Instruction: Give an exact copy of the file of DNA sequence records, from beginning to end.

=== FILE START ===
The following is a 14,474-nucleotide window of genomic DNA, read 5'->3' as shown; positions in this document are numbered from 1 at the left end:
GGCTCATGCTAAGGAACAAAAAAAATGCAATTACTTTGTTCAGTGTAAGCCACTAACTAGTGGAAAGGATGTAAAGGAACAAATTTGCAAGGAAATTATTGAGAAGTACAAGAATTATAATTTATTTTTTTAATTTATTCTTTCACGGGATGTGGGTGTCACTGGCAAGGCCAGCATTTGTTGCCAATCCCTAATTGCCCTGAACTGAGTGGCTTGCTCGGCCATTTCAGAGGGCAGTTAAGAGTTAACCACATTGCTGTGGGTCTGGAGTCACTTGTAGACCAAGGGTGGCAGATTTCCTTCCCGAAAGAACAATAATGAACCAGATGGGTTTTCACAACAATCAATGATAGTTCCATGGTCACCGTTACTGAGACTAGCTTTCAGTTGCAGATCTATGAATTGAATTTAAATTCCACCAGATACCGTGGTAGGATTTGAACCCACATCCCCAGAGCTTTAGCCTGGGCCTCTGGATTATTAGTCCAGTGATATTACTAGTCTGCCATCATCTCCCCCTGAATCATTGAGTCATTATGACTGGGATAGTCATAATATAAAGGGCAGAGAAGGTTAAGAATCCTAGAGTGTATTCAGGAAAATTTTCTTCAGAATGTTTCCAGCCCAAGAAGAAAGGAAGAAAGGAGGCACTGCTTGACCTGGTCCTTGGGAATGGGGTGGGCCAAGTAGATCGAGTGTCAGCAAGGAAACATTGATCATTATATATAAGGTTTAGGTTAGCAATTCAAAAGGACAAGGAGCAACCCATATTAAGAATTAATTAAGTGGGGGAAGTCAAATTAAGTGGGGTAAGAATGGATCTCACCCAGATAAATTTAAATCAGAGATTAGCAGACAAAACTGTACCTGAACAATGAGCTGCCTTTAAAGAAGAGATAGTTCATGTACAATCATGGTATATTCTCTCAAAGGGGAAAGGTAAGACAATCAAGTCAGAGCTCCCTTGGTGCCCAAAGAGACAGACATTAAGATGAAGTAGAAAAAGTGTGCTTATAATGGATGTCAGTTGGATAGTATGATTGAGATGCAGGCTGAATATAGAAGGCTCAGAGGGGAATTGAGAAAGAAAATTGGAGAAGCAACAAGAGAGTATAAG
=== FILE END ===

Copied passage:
The following is a 14,474-nucleotide window of genomic DNA, read 5'->3' as shown; positions in this document are numbered from 1 at the left end:
GGCTCATGCTAAGGAACAAAAAAAATGCAATTACTTTGTTCAGTGTAAGCCACTAACTAGTGGAAAGGATGTAAAGGAACAAATTTGCAAGGAAATTATTGAGAAGTACAAGAATTATAATTTATTTTTTTAATTTATTCTTTCACGGGATGTGGGTGTCACTGGCAAGGCCAGCATTTGTTGCCAATCCCTAATTGCCCTGAACTGAGTGGCTTGCTCGGCCATTTCAGAGGGCAGTTAAGAGTTAACCACATTGCTGTGGGTCTGGAGTCACTTGTAGACCAAGGGTGGCAGATTTCCTTCCCGAAAGAACAATAATGAACCAGATGGGTTTTCACAACAATCAATGATAGTTCCATGGTCACCGTTACTGAGACTAGCTTTCAGTTGCAGATCTATGAATTGAATTTAAATTCCACCAGATACCGTGGTAGGATTTGAACCCACATCCCCAGAGCTTTAGCCTGGGCCTCTGGATTATTAGTCCAGTGATATTACTAGTCTGCCATCATCTCCCCCTGAATCATTGAGTCATTATGACTGGGATAGTCATAATATAAAGGGCAGAGAAGGTTAAGAATCCTAGAGTGTATTCAGGAAAATTTTCTTCAGAATGTTTCCAGCCCAAGAAGAAAGGAAGAAAGGAGGCACTGCTTGACCTGGTCCTTGGGAATGGGGTGGGCCAAGTAGATCGAGTGTCAGCAAGGAAACATTGATCATTATATATAAGGTTTAGGTTAGCAATTCAAAAGGACAAGGAGCAACCCATATTAAGAATTAATTAAGTGGGGGAAGTCAAATTAAGTGGGGTAAGAATGGATCTCACCCAGATAAATTTAAATCAGAGATTAGCAGACAAAACTGTACCTGAACAATGAGCTGCCTTTAAAGAAGAGATAGTTCATGTACAATCATGGTATATTCTCTCAAAGGGGAAAGGTAAGACAATCAAGTCAGAGCTCCCTTGGTGCCCAAAGAGACAGACATTAAGATGAAGTAGAAAAAGTGTGCTTATAATGGATGTCAGTTGGATAGTATGATTGAGATGCAGGCTGAATATAGAAGGCTCAGAGGGGAATTGAGAAAGAAAATTGGAGAAGCAACAAGAGAGTATAAG